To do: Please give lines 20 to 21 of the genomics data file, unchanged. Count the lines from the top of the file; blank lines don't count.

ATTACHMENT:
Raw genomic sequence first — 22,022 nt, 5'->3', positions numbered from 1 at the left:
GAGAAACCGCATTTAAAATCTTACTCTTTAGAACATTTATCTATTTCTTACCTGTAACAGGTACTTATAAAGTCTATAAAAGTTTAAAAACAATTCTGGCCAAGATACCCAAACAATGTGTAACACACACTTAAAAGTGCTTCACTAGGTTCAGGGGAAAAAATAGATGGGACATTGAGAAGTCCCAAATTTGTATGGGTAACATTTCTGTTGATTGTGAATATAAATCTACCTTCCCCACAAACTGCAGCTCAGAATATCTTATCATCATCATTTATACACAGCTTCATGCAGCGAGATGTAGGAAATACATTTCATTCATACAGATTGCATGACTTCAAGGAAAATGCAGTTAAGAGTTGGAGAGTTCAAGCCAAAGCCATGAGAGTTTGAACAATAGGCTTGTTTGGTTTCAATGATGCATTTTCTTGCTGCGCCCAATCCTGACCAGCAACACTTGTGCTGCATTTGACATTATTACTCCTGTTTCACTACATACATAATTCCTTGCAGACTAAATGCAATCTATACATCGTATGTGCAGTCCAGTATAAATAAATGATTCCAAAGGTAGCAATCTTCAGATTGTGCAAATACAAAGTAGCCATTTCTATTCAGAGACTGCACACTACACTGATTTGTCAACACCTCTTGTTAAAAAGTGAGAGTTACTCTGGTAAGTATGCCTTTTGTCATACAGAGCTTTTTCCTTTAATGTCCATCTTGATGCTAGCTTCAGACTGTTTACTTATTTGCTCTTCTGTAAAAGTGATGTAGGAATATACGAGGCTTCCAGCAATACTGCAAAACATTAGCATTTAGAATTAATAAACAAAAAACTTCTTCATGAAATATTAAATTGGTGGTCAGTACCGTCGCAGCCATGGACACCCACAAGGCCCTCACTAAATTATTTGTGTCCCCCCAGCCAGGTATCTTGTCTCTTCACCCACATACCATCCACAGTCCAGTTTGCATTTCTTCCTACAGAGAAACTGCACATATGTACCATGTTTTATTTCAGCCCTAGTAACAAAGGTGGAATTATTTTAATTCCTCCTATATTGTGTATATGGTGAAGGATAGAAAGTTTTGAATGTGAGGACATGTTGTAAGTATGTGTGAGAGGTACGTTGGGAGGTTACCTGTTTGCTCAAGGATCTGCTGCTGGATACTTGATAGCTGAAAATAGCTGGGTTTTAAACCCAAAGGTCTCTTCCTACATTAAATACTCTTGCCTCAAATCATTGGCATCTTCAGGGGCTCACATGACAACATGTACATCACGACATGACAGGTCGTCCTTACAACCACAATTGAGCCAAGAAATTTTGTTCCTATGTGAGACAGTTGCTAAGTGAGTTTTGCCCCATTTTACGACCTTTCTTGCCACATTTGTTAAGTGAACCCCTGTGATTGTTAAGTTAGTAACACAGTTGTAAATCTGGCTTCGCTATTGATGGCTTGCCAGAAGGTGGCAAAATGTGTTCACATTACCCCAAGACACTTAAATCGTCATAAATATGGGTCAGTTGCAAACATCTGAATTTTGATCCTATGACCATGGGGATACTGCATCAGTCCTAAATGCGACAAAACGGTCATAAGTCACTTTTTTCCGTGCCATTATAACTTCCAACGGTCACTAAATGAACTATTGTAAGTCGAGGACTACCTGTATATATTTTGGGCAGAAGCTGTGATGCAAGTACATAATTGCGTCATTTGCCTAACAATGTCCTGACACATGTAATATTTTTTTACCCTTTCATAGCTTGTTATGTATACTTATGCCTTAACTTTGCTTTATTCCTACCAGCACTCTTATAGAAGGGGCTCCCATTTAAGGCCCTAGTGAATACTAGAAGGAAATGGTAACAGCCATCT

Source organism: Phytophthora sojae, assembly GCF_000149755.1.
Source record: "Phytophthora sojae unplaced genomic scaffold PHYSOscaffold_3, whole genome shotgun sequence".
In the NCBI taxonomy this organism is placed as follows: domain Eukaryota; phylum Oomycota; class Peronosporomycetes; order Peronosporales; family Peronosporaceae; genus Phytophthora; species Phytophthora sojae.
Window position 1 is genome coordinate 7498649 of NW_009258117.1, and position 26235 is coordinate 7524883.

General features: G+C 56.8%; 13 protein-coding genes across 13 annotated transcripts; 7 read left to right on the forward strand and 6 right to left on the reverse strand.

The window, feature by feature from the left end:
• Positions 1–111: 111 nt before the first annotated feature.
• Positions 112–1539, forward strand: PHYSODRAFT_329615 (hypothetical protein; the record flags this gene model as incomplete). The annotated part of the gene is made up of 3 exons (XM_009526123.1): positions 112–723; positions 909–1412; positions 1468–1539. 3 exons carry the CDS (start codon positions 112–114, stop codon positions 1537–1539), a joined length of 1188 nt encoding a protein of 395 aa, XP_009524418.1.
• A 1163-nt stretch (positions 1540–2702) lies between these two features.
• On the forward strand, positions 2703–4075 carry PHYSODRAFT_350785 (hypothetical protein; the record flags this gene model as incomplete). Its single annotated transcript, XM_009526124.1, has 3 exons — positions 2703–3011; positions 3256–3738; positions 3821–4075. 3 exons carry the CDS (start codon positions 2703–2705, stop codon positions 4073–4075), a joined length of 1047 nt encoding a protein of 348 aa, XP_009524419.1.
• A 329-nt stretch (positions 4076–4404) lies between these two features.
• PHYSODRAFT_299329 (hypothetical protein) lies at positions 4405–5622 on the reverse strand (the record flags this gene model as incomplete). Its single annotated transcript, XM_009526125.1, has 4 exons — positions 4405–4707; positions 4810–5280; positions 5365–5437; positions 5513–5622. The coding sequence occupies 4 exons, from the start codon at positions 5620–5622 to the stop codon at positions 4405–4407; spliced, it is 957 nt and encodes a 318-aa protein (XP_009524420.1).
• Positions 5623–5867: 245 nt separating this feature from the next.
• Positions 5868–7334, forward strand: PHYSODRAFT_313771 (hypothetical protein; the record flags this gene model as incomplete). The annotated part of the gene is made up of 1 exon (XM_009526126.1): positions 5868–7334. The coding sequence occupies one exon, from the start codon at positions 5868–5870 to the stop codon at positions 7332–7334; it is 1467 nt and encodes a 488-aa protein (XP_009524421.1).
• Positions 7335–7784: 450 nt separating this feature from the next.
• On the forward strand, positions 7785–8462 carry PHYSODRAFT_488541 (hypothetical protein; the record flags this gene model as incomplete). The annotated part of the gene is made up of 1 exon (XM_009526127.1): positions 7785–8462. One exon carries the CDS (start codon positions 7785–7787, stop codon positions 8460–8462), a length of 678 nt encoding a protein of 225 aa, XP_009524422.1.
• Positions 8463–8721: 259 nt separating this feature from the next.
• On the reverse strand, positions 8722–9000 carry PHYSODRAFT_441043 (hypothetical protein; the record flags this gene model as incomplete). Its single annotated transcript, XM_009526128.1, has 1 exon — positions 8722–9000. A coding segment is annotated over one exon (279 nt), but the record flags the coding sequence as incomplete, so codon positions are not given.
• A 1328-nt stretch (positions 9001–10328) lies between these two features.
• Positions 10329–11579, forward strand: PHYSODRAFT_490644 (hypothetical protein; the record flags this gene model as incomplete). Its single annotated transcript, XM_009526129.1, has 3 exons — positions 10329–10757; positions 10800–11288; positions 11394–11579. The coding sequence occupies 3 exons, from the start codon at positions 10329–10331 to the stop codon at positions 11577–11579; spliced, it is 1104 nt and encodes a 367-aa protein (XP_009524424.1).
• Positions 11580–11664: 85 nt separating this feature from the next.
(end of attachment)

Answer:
• On the reverse strand, positions 8722–9000 carry PHYSODRAFT_441043 (hypothetical protein; the record flags this gene model as incomplete). Its single annotated transcript, XM_009526128.1, has 1 exon — positions 8722–9000. A coding segment is annotated over one exon (279 nt), but the record flags the coding sequence as incomplete, so codon positions are not given.
• A 1328-nt stretch (positions 9001–10328) lies between these two features.